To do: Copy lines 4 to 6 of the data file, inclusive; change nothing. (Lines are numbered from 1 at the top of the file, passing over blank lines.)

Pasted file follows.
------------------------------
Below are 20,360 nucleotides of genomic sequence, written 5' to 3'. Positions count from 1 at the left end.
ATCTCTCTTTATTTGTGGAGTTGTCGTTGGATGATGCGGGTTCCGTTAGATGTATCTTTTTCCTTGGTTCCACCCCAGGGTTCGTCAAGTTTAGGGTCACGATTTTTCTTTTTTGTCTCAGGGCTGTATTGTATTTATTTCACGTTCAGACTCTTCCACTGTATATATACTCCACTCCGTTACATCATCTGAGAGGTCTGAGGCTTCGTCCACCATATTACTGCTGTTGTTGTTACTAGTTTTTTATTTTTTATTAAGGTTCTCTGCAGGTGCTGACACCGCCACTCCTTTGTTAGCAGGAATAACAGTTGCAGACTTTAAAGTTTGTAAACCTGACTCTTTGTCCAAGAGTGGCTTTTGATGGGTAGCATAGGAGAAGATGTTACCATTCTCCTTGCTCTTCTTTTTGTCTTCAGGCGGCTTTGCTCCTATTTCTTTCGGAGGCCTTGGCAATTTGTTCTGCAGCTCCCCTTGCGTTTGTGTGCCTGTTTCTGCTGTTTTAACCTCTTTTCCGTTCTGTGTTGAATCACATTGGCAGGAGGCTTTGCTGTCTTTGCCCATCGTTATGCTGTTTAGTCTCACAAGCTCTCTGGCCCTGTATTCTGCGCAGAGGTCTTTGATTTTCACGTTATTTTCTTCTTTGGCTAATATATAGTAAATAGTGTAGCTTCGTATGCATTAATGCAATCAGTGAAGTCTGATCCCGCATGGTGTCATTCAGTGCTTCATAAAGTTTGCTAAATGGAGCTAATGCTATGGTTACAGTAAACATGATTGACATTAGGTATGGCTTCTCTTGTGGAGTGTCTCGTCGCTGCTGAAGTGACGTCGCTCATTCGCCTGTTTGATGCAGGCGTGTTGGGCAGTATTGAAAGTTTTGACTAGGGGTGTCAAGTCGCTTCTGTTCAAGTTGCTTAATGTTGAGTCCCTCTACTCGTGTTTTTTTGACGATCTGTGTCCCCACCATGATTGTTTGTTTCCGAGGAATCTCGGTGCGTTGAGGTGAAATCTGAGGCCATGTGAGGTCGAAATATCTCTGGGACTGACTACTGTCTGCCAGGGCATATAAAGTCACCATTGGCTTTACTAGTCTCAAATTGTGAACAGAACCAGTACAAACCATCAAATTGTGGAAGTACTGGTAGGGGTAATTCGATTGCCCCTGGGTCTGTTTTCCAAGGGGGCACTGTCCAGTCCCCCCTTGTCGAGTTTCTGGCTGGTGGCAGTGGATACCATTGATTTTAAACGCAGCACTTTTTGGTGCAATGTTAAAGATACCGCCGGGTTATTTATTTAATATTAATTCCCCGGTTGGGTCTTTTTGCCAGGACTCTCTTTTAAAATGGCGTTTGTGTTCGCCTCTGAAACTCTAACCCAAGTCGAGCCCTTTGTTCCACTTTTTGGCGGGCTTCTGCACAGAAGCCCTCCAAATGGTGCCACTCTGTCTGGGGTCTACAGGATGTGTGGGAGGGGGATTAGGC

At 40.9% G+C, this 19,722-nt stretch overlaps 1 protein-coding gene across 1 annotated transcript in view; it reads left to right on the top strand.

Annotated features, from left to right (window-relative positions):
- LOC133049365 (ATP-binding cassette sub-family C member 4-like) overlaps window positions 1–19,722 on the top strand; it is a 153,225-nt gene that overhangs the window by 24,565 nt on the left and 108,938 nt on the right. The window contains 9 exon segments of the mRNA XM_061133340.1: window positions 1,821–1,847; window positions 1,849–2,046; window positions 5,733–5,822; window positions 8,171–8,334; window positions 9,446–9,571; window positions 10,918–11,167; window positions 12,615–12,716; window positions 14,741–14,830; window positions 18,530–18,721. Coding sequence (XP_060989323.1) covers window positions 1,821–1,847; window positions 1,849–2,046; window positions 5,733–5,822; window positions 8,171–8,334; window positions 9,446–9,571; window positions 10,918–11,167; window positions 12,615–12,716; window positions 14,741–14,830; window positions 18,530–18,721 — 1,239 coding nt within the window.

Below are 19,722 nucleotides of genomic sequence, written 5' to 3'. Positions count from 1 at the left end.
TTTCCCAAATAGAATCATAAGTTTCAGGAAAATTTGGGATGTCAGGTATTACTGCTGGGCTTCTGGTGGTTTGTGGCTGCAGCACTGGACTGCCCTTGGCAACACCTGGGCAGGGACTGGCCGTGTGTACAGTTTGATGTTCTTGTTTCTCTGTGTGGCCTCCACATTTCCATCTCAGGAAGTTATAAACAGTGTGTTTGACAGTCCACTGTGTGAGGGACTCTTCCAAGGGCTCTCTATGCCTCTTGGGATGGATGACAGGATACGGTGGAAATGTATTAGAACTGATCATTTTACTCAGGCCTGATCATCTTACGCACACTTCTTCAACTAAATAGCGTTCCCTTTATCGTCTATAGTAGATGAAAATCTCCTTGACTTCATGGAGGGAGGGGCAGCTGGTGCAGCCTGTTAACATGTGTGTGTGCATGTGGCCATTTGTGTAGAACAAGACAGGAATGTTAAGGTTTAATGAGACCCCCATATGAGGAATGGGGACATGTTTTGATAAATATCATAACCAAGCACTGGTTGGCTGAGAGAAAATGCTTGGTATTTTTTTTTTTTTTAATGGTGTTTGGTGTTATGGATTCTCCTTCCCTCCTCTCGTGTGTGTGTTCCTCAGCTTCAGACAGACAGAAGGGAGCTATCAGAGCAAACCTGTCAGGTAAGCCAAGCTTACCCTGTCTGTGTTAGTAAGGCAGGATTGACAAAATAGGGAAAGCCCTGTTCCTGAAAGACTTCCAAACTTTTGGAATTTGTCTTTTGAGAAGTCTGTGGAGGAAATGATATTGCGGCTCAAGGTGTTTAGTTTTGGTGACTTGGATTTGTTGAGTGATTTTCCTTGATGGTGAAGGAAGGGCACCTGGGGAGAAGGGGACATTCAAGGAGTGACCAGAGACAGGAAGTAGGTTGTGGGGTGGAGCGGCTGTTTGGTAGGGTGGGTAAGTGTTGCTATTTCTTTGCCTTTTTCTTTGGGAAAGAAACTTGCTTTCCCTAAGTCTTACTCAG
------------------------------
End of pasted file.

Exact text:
Annotated features, from left to right (window-relative positions):
- LOC133049365 (ATP-binding cassette sub-family C member 4-like) overlaps window positions 1–19,722 on the top strand; it is a 153,225-nt gene that overhangs the window by 24,565 nt on the left and 108,938 nt on the right. The window contains 9 exon segments of the mRNA XM_061133340.1: window positions 1,821–1,847; window positions 1,849–2,046; window positions 5,733–5,822; window positions 8,171–8,334; window positions 9,446–9,571; window positions 10,918–11,167; window positions 12,615–12,716; window positions 14,741–14,830; window positions 18,530–18,721. Coding sequence (XP_060989323.1) covers window positions 1,821–1,847; window positions 1,849–2,046; window positions 5,733–5,822; window positions 8,171–8,334; window positions 9,446–9,571; window positions 10,918–11,167; window positions 12,615–12,716; window positions 14,741–14,830; window positions 18,530–18,721 — 1,239 coding nt within the window.

Below are 19,722 nucleotides of genomic sequence, written 5' to 3'. Positions count from 1 at the left end.